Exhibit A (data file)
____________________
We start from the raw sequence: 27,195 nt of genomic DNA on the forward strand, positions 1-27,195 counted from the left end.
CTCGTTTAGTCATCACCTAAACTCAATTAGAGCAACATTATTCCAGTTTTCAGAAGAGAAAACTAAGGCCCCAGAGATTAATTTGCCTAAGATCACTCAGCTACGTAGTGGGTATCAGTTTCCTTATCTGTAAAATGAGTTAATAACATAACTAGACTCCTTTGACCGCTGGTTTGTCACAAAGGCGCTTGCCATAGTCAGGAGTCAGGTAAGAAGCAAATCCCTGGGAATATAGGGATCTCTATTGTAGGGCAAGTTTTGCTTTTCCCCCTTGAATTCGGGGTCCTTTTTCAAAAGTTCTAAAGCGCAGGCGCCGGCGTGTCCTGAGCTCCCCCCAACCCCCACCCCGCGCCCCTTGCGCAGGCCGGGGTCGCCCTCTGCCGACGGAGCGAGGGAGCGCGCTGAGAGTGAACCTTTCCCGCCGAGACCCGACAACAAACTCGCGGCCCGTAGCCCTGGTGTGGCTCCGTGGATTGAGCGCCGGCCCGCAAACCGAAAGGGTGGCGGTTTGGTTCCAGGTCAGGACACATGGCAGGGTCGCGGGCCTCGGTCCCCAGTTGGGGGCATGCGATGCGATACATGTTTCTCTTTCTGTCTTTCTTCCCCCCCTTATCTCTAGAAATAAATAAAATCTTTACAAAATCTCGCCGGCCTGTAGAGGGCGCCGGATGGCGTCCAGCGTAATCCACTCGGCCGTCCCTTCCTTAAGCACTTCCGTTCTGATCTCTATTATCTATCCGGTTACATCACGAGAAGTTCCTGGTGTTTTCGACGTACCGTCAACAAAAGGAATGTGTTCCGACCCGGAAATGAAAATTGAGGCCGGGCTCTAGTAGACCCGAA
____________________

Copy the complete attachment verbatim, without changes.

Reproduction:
We start from the raw sequence: 27,195 nt of genomic DNA on the forward strand, positions 1-27,195 counted from the left end.
CTCGTTTAGTCATCACCTAAACTCAATTAGAGCAACATTATTCCAGTTTTCAGAAGAGAAAACTAAGGCCCCAGAGATTAATTTGCCTAAGATCACTCAGCTACGTAGTGGGTATCAGTTTCCTTATCTGTAAAATGAGTTAATAACATAACTAGACTCCTTTGACCGCTGGTTTGTCACAAAGGCGCTTGCCATAGTCAGGAGTCAGGTAAGAAGCAAATCCCTGGGAATATAGGGATCTCTATTGTAGGGCAAGTTTTGCTTTTCCCCCTTGAATTCGGGGTCCTTTTTCAAAAGTTCTAAAGCGCAGGCGCCGGCGTGTCCTGAGCTCCCCCCAACCCCCACCCCGCGCCCCTTGCGCAGGCCGGGGTCGCCCTCTGCCGACGGAGCGAGGGAGCGCGCTGAGAGTGAACCTTTCCCGCCGAGACCCGACAACAAACTCGCGGCCCGTAGCCCTGGTGTGGCTCCGTGGATTGAGCGCCGGCCCGCAAACCGAAAGGGTGGCGGTTTGGTTCCAGGTCAGGACACATGGCAGGGTCGCGGGCCTCGGTCCCCAGTTGGGGGCATGCGATGCGATACATGTTTCTCTTTCTGTCTTTCTTCCCCCCCTTATCTCTAGAAATAAATAAAATCTTTACAAAATCTCGCCGGCCTGTAGAGGGCGCCGGATGGCGTCCAGCGTAATCCACTCGGCCGTCCCTTCCTTAAGCACTTCCGTTCTGATCTCTATTATCTATCCGGTTACATCACGAGAAGTTCCTGGTGTTTTCGACGTACCGTCAACAAAAGGAATGTGTTCCGACCCGGAAATGAAAATTGAGGCCGGGCTCTAGTAGACCCGAA